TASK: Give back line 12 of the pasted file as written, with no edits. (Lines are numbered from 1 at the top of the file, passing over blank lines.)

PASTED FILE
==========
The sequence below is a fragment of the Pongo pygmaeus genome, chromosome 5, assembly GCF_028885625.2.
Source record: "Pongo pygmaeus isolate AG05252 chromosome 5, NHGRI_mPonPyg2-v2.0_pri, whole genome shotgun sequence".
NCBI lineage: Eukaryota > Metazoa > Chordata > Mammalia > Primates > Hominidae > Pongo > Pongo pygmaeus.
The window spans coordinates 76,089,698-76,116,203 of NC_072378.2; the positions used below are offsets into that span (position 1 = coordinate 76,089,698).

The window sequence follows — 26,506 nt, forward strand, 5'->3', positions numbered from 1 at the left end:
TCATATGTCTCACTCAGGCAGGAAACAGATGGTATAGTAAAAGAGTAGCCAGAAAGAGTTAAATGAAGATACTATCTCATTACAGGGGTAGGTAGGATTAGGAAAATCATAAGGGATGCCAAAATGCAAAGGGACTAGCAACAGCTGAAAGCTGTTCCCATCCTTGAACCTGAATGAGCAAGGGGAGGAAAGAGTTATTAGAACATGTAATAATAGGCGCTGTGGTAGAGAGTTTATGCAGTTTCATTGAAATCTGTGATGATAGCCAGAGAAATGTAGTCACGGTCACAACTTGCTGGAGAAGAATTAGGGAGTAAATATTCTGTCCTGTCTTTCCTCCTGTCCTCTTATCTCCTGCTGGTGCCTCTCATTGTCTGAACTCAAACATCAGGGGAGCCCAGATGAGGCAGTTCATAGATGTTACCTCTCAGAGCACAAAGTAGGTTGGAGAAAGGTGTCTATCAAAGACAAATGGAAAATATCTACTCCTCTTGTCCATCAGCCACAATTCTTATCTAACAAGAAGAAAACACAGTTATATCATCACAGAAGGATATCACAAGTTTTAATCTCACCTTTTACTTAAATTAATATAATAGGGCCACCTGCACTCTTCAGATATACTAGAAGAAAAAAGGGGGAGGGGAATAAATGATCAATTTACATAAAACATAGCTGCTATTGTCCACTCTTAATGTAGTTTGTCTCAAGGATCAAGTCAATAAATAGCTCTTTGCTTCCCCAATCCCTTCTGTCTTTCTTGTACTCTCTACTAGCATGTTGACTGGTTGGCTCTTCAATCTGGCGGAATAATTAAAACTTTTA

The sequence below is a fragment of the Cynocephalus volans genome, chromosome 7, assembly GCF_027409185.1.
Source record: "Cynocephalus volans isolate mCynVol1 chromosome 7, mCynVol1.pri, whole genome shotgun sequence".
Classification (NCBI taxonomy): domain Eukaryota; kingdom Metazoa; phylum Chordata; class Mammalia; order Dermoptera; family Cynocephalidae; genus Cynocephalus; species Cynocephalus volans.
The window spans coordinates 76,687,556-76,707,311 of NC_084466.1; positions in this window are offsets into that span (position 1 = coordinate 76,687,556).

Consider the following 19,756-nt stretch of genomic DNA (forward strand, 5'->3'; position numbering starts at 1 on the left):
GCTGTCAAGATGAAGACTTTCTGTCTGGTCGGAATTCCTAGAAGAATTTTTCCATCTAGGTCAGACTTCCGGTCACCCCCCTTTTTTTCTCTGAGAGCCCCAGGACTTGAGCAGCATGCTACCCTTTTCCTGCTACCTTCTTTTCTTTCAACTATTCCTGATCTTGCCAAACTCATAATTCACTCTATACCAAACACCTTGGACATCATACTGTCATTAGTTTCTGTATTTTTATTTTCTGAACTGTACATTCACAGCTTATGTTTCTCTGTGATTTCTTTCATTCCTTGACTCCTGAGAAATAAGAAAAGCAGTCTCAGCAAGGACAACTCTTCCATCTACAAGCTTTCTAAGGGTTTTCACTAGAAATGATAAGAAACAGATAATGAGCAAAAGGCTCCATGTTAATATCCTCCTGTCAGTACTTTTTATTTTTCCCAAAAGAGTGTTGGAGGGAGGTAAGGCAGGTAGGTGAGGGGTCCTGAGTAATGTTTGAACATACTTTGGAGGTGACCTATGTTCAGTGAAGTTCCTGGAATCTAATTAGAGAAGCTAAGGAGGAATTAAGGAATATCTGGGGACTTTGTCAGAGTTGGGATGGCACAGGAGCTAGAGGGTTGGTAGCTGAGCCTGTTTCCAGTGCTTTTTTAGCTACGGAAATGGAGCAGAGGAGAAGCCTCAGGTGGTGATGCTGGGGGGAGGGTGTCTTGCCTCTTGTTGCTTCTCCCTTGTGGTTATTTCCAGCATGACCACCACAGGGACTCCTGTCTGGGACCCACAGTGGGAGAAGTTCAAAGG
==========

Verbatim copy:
GCTGTCAAGATGAAGACTTTCTGTCTGGTCGGAATTCCTAGAAGAATTTTTCCATCTAGGTCAGACTTCCGGTCACCCCCCTTTTTTTCTCTGAGAGCCCCAGGACTTGAGCAGCATGCTACCCTTTTCCTGCTACCTTCTTTTCTTTCAACTATTCCTGATCTTGCCAAACTCATAATTCACTCTATACCAAACACCTTGGACATCATACTGTCATTAGTTTCTGTATTTTTATTTTCTGAACTGTACATTCACAGCTTATGTTTCTCTGTGATTTCTTTCATTCCTTGACTCCTGAGAAATAAGAAAAGCAGTCTCAGCAAGGACAACTCTTCCATCTACAAGCTTTCTAAGGGTTTTCACTAGAAATGATAAGAAACAGATAATGAGCAAAAGGCTCCATGTTAATATCCTCCTGTCAGTACTTTTTATTTTTCCCAAAAGAGTGTTGGAGGGAGGTAAGGCAGGTAGGTGAGGGGTCCTGAGTAATGTTTGAACATACTTTGGAGGTGACCTATGTTCAGTGAAGTTCCTGGAATCTAATTAGAGAAGCTAAGGAGGAATTAAGGAATATCTGGGGACTTTGTCAGAGTTGGGATGGCACAGGAGCTAGAGGGTTGGTAGCTGAGCCTGTTTCCAGTGCTTTTTTAGCTACGGAAATGGAGCAGAGGAGAAGCCTCAGGTGGTGATGCTGGGGGGAGGGTGTCTTGCCTCTTGTTGCTTCTCCCTTGTGGTTATTTCCAGCATGACCACCACAGGGACTCCTGTCTGGGACCCACAGTGGGAGAAGTTCAAAGG